New Delhi: The policy to ban fireworks during Diwali has proved to be effective as it improves the air quality of all the states in the Indo-Gangetic plains, according to researchers.
In a statement, researchers from the Postgraduate Institute of Medical Education and Research (PGIMER) in Chandigarh and the Panjab University (PU) said the fireworks ban, a policy implemented to improve the air quality of the states of the Indo-Gangetic Plains (IGP) during the 2020 Diwali festival, turned out to be very effective.
The major states covered in a study included Punjab, Haryana, Delhi, Uttar Pradesh, Bihar and West Bengal. The region is known for its poor air quality, especially in October and November when stubble burning in Punjab and Haryana adds to the deteriorating air quality of the Indo-Gangetic Plains.
The region is also considered an air pollution hotspot in South Asia.
One of the researchers, Suman Mor, said they assessed the air quality of all the IGP states during Diwali from 2017 to 2020 and found out that bursting firecrackers degrades the air quality. The worst air quality was observed in Delhi, Punjab and Uttar Pradesh.
”Burning fireworks increases the concentration of PM2.5, sulfur dioxide and other criteria pollutants above the safe standards on the Diwali night and the next few days,” Mor said.
The researchers have highlighted that the rate of increase of PM2.5 and sulfer dioxide slowed down by around 42 per cent and 67 per cent on the Diwali night in 2020 as compared to the 2017-2019 average rate of increase. Ozone did not show any significant increase on the Diwali night and hence, it goes against the earlier belief that fireworks emit ozone, the researchers said.
Sahil, a research scholar at the department of environment studies in the Panjab University, said open data from the Continuous Air Quality Monitoring Station established by various state pollution control boards was used to compute the impact of the ban on Diwali fireworks.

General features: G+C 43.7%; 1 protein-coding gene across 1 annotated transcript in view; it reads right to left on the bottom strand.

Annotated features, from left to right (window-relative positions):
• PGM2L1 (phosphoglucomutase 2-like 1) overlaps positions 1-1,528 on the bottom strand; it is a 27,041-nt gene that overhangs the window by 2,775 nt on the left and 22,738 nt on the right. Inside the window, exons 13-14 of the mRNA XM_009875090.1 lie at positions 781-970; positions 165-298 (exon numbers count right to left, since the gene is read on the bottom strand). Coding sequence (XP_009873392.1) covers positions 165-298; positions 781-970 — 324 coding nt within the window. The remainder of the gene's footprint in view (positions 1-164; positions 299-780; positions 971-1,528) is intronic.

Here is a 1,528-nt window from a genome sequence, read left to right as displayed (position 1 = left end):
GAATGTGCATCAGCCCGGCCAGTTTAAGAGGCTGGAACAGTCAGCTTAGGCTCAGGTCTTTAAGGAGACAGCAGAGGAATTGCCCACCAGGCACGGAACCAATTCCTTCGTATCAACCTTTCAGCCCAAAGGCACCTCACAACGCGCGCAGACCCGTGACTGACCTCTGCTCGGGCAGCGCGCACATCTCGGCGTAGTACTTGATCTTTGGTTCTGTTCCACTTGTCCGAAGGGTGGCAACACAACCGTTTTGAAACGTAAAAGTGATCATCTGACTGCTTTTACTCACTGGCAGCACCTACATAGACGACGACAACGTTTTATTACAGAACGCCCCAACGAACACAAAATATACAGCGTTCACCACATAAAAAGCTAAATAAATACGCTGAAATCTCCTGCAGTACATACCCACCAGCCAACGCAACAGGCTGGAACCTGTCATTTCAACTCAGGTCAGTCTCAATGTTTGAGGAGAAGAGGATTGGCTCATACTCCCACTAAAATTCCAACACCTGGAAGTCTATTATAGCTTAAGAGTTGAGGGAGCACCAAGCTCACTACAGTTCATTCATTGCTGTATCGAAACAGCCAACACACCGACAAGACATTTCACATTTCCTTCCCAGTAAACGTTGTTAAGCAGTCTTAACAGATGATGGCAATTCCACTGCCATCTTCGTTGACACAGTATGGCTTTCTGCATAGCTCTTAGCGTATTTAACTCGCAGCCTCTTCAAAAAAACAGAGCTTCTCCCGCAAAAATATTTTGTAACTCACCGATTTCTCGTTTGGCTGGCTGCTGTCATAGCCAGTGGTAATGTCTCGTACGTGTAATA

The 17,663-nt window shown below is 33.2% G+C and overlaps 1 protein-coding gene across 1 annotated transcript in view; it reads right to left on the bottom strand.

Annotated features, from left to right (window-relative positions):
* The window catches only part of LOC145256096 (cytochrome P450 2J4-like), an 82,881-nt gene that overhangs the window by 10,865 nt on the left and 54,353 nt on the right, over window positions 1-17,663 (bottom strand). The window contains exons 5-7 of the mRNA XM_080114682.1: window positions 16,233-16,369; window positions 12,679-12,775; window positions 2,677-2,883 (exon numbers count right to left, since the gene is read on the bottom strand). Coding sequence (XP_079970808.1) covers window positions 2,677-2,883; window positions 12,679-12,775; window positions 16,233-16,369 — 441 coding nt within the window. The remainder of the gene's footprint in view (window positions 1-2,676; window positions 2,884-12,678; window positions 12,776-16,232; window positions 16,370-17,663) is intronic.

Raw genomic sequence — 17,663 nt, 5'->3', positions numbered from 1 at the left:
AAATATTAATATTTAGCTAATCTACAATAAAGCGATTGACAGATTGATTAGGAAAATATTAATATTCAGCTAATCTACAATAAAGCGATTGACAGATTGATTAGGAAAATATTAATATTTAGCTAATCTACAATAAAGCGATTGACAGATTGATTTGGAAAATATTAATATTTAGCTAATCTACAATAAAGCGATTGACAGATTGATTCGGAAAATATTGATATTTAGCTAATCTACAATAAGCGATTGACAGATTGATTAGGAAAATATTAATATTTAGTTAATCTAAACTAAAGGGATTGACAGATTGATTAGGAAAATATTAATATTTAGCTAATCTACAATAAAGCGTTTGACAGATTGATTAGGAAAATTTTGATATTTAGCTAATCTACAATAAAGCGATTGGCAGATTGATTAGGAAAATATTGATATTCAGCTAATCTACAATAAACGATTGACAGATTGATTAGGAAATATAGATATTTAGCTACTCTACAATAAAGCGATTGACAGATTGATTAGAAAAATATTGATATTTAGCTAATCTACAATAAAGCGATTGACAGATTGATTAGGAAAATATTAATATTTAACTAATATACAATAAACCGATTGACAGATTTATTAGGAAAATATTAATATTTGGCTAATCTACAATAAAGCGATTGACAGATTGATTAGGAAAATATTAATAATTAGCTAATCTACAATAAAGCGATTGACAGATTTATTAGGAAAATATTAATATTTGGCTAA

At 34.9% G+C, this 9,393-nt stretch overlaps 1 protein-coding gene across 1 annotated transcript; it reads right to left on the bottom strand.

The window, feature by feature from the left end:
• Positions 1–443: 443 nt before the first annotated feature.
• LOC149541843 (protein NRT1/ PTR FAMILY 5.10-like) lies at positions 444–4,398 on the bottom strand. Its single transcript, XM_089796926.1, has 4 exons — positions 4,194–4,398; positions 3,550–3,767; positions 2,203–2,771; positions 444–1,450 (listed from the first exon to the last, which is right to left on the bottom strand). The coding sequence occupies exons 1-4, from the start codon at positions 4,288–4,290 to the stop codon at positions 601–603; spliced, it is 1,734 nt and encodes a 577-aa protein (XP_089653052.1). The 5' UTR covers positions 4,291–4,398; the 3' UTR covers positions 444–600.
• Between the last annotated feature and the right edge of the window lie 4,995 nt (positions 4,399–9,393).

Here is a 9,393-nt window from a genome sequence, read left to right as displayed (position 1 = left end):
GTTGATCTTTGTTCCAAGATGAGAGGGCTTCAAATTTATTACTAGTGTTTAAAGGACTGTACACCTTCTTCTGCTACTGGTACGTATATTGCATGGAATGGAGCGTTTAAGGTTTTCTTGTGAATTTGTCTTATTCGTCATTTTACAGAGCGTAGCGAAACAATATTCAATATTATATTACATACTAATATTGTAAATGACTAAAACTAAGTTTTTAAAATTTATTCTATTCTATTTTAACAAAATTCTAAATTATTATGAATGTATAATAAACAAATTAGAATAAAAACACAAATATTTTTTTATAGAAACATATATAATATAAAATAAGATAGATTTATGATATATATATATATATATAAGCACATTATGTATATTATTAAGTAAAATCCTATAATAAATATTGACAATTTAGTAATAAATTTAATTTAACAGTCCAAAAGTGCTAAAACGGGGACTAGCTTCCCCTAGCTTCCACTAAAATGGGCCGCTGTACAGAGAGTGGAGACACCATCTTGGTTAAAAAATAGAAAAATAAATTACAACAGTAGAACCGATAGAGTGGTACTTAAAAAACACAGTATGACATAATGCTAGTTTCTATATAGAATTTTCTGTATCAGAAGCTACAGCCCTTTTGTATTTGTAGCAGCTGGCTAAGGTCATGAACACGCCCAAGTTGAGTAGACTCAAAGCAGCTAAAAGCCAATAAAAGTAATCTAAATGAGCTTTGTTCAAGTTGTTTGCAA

”We also monitored the stubble burning in all the states during the Diwali period and the highest fire counts were observed in Punjab, followed by Haryana, Uttar Pradesh, and Bihar. Severe air quality could be observed in all the states when stubble burning in Punjab and Haryana peaked during Diwali,” Ravindra Khaiwal, professor of environmental health at PGIMER, said.
He stressed that the ban on Diwali fireworks has been imposed in Delhi since 2017 but had a negligible positive effect and highlighted that in 2020, all the IGP states implemented the policy on Diwali, which showed a positive impact on the air quality.
Khaiwal further said strict compliance with effective policies in all the states is required to improve the air quality during extreme air pollution episodes, rather than implementing different policies in different forms.
”Diwali is the festival of lights and over time, firecrackers have become a part of it. However, considering the environmental health impacts, there is a need to limit the use of firecrackers or replace those with green crackers,” he said.